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Creating a mentally healthy workplace

Tips on how to ensure your legal workplace employs best practice to ensure that all staff are supported

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There is a strong proven business case for law firms to promote good physical and mental health for all staff – it leads to greater productivity, better morale, better retention of valued and experienced staff, and reduced sickness absence.

A healthy workplace is a successful and productive workplace. Everyone needs to feel valued, and supported and that their work is meaningful – a positive culture that values all staff and invests in their skills and development builds the trust and integrity essential to maintain commitment and productivity levels. 

Promote wellbeing

  • Wellbeing is a leadership duty. Getting senior leaders on board shows staff that wellbeing matters.
  • Training senior managers in leadership and mental health - making staff wellbeing part of their job role - is the best way to begin to change the culture of an organisation. 
  • Introduce mental health days or personal days as well as sick days – people will feel they can take a day off if they are struggling and this means they may be less likely to go off sick later.
  • Encourage colleagues to treat each other with respect, say hello, say thank you, not raise their voice or threaten each other. Make sure there are clear and effective systems in place for reporting bullying.
  • Having the time to pursue the things we enjoy and spend time with friends and family is vital to wellbeing. Encourage everyone to work sensible hours – staff will take cues from how leaders behave .Take full lunch breaks; rest and recuperate after busy periods; avoid working at weekends; take annual leave entitlement. Make sure teams are well resourced in order to make this happen.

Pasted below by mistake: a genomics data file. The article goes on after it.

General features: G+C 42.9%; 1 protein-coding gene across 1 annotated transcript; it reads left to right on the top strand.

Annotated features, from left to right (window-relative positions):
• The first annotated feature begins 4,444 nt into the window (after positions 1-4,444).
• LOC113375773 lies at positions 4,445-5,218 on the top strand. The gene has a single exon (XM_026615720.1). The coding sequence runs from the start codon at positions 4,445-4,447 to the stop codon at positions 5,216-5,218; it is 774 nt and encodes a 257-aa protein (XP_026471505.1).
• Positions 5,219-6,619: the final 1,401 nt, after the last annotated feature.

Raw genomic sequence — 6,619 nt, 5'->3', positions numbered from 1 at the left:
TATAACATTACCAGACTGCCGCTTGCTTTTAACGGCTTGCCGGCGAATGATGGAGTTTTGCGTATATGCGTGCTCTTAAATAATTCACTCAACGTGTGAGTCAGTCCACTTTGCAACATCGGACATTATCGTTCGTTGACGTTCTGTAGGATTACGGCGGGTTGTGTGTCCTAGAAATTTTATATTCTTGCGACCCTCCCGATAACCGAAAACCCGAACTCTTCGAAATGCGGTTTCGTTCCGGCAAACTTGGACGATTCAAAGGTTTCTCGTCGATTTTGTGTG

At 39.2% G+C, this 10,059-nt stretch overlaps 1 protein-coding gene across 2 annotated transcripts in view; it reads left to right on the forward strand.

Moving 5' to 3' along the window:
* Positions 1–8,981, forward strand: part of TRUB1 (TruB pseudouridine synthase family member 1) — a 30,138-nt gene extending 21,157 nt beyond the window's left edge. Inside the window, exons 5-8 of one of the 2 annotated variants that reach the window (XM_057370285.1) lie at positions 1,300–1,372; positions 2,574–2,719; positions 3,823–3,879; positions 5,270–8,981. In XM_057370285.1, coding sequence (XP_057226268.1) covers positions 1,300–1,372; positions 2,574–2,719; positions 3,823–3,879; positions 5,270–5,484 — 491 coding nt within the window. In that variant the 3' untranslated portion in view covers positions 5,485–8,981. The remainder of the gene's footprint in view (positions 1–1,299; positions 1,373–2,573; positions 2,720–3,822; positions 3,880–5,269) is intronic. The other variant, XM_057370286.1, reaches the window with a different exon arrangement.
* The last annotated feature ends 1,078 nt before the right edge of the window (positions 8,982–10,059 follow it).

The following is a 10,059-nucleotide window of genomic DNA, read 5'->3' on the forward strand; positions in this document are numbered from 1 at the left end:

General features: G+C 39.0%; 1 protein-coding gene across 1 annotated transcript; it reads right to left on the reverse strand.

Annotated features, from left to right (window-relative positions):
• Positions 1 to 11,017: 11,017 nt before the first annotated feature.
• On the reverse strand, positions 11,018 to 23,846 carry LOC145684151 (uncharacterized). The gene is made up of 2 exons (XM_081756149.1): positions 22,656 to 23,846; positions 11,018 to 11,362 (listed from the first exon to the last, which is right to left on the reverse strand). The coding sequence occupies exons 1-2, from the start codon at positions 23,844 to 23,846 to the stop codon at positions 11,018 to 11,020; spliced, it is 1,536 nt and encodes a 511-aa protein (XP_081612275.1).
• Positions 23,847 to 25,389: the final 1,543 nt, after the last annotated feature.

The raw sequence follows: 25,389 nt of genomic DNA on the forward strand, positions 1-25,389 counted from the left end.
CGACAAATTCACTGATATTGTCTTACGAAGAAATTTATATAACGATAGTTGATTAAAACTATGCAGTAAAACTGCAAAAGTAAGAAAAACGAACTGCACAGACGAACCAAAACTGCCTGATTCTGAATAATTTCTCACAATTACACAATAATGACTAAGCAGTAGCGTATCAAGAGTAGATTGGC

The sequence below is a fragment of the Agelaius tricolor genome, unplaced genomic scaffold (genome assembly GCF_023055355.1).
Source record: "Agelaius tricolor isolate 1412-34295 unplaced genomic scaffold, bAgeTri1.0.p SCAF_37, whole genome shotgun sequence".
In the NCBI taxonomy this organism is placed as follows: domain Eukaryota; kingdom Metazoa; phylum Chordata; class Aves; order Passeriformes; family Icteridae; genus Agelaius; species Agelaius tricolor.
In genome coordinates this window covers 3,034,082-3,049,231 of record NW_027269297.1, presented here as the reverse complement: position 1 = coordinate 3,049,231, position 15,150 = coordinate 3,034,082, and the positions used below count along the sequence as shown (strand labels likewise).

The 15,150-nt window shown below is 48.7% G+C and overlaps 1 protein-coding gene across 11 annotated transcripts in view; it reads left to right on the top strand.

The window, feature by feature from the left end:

Raise awareness

  • Encourage sharing of stories from people within the firm or invite a speaker to talk, lived experiences can help break down stigma and stereotypes.
  • Use existing internal communications channels to talk about wellbeing.
  • Encourage mental health champions – people at all levels talking openly about mental health.
  • Sign the Time to Change pledge – this sends a clear message that it’s okay to talk about mental health.

Work/life balance

  • Flexible working, in terms of working time, location or pattern of working, can support healthier and more productive ways of working for all staff and benefit everyone –increased morale, commitment, productivity and reduced sickness absence.
  • Flexible working can be a vital early intervention to prevent mental health problems from getting worse and can support a phased return to work after a period of sickness absence.

Learning and development

  • Everyone need to feel valued, and supported and that their work is meaningful – a positive culture that values all staff and invests in their skills and development builds the trust and integrity essential to maintain commitment and productivity levels.
  • Managers should make themselves available for regular work-related conversations with employees.
  • Embed mental health in inductions and training, staff will understand how mental health is managed and what support is available.
  • Provide mental health training for all staff so they are aware about what to look out for in colleagues and how to support them and signpost them for help.

Mentoring, peer support

  • Peer support can allow colleagues to support one another outside the line-management structure and offers a great way to maximise the range of skills and experience held within your firm.
  • Mentoring and buddy schemes can help new staff to understand your firm faster and can support all staff to gain confidence and develop new skills.
  • Ensure that colleagues feel able to admit any mistakes they have made.
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